The National Science Foundation and Willow Garage provided partial funding for the work. Any conclusions or opinions are those of the authors and do not necessarily represent the official views of the sponsoring agency.

Source: Georgia Tech

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Do your genes skew how you taste alcohol?

Wed, 09/24/2014 - 12:38

A new study shows that how people perceive and taste alcohol varies as a result of genetics. The scientists focused on three chemosensory genes—two bitter-taste receptor genes known as TAS2R13 and TAS2R38 and a burn receptor gene, TRPV1.

The research is the first to consider whether variation in the burn receptor gene might influence alcohol sensations, which has not previously been linked to alcohol consumption.

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People may differ in the sensations they experience from a food or beverage, and these perceptual differences have a biological basis, explains John Hayes, assistant professor of food science and director of Penn State’s Sensory Evaluation Center.

He notes that prior work done in his laboratory has shown that some people experience more bitterness and less sweetness from an alcoholic beverage, such as beer.

“In general, greater bitterness relates to lower liking, and because we generally tend to avoid eating or drinking things we don’t like, lower liking for alcoholic beverages associates with lower intake,” he says.

“The burn receptor gene TRPV1 has not previously been linked to differences in intake, but we reasoned that this gene might be important as alcohol causes burning sensations in addition to bitterness.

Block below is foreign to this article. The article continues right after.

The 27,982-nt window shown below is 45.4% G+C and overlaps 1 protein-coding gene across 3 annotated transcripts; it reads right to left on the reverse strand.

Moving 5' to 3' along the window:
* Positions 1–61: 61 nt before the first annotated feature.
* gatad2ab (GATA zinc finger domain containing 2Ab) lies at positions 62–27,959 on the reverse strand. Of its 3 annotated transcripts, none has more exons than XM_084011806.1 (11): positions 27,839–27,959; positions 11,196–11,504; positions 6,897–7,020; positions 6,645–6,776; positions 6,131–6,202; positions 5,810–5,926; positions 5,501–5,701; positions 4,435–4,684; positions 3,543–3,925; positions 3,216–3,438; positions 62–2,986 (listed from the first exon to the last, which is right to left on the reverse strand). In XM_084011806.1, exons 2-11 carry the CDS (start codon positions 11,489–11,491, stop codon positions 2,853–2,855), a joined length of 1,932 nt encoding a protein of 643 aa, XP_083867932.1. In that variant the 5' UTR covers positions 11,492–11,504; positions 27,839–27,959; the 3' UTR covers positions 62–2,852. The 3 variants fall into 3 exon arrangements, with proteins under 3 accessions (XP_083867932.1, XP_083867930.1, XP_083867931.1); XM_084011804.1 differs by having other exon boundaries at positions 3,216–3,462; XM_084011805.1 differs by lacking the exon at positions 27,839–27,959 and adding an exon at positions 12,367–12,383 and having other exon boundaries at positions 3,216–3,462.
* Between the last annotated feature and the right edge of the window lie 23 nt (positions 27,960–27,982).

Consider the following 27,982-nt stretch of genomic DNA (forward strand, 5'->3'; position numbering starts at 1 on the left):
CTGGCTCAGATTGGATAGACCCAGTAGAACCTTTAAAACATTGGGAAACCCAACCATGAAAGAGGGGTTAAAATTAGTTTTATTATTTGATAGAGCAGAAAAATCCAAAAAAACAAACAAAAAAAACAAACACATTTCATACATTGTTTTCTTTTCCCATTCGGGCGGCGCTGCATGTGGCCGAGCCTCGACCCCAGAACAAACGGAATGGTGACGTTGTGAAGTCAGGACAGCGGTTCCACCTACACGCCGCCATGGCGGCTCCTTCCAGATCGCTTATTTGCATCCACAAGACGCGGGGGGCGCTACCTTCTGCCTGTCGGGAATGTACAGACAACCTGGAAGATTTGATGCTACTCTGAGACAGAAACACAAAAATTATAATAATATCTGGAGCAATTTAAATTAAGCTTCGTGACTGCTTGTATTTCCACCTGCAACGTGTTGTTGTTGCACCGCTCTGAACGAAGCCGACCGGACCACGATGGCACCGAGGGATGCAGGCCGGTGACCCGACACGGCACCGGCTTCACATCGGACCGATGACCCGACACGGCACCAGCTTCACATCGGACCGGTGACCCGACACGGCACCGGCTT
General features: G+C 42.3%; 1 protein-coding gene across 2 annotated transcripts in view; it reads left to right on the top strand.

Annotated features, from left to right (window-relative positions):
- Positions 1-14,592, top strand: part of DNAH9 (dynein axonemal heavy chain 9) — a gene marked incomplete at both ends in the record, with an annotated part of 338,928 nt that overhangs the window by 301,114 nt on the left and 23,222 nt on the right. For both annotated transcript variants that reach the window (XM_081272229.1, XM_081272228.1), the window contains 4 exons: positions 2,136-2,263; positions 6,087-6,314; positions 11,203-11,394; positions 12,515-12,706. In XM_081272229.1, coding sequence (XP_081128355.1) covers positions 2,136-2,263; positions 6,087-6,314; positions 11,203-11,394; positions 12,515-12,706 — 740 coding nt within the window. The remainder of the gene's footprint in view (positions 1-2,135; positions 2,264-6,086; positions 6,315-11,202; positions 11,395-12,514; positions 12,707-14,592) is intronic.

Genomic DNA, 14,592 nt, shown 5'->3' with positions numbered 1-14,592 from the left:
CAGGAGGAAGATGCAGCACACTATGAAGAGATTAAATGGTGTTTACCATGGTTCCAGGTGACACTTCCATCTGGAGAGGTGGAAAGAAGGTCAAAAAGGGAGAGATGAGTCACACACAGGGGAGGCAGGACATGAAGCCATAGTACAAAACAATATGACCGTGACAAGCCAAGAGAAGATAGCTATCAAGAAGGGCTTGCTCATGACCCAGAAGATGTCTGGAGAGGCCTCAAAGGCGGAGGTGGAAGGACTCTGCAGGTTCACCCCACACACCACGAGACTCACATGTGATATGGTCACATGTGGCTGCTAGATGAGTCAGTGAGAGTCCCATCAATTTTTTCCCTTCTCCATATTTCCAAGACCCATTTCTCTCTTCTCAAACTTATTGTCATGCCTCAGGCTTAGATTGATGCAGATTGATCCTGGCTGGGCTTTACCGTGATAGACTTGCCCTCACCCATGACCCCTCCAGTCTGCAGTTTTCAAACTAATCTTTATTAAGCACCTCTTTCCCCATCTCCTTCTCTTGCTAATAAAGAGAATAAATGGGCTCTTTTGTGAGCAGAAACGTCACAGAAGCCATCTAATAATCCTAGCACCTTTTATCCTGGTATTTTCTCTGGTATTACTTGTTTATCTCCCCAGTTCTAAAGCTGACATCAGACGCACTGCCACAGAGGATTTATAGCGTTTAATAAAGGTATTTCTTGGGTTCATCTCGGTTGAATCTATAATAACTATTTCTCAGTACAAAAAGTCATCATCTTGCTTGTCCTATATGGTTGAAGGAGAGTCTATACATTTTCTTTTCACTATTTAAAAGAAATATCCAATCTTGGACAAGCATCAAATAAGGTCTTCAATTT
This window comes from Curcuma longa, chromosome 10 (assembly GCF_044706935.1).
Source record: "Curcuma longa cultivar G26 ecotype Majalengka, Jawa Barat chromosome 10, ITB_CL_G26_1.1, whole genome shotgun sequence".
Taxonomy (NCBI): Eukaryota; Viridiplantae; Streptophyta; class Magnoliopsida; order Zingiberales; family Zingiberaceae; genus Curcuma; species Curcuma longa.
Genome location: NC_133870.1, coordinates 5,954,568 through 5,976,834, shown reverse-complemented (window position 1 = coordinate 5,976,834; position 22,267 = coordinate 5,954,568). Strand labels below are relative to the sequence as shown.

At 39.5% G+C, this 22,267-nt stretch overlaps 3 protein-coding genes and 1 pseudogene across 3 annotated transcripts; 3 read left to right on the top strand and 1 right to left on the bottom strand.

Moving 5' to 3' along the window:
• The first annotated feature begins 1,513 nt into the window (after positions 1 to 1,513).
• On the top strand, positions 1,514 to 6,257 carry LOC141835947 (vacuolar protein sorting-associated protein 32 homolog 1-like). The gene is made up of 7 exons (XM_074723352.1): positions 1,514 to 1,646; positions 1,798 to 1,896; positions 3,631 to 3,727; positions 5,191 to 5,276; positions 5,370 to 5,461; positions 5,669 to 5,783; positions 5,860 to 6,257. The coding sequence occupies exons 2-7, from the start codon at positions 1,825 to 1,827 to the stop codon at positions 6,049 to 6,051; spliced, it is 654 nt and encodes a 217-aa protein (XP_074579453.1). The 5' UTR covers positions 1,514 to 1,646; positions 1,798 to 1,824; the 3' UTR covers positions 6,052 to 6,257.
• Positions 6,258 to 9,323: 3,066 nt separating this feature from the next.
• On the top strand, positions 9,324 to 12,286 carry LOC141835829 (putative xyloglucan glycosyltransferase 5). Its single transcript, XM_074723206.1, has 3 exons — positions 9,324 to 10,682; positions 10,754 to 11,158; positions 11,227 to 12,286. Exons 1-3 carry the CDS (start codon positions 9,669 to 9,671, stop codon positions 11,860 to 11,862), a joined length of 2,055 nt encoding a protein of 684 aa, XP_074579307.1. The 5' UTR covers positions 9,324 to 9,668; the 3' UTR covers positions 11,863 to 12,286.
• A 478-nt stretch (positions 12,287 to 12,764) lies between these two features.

“In our research, we show that when people taste alcohol in the laboratory, the amount of bitterness they experience differs, and these differences are related to which version of a bitter receptor gene the individual has.”

Tasting sessions

To determine which variant of the receptor genes study participants possess, DNA was collected via saliva samples for genetic analysis.

The results will appear in Alcoholism: Clinical and Experimental Research. One hundred thirty people of various races, age 18 to 45, completed all four of the study’s tasting sessions.

People are hard-wired by evolution to like sweetness and dislike bitterness, and this influences the food and beverage choices we make every day, points out lead researcher Alissa Allen, a doctoral candidate in food science advised by Hayes.

Allen adds that it is also well established that individuals differ in the amount of bitterness they perceive from some foods or beverages, and this variation can be attributed to genetic differences.

Normally, sweet and bitter sensations suppress each other, so in foods and beverages, genetic differences in bitter perception can also influence perceived sweetness.

“Prior work suggests greater bitterness and less sweetness each influence the liking of alcohol beverages, which influences intake,” Allen says.

“Here we show that the bitterness of sampled ethanol varies with genetic differences in bitter taste receptor genes, which suggests a likely mechanism to explain previously reported relationships between these gene variants and alcohol intake.”

But do people like the burn?

The researchers concede that the relationship between burn and intake is more complicated, at least for foods, as personality traits also play a role. Some people enjoy the burn of chili peppers, for example.

“Still, anecdote suggests that many individuals find the burn of ethanol aversive,” Hayes says. “Accordingly, greater burn would presumably reduce liking and thus intake, although this needs to be confirmed.”

Allen and Hayes’ study only used ethanol cut with water, so it is unclear how the results apply to alcoholic beverages because almost all contain other sensory-active compounds that may enhance or suppress bitterness.

For example, the sugar in flavored malt beverages will presumably reduce or eliminate the bitterness of ethanol while the addition of hops to beer will add bitterness that may be perceived through other receptors.

Hayes suggests that chemosensory variation probably plays little or no role in predicting alcohol intake once an individual is dependent. However, he says that genetic variation in chemosensation may be underappreciated as a risk factor when an individual is initially exposed to alcohol, and is still learning to consume alcohol.

Prior studies by Hayes’ laboratory group and others have repeatedly associated bitter receptor gene variants with alcohol intake, a relationship that was presumably mediated via perceptual differences and thus differential liking.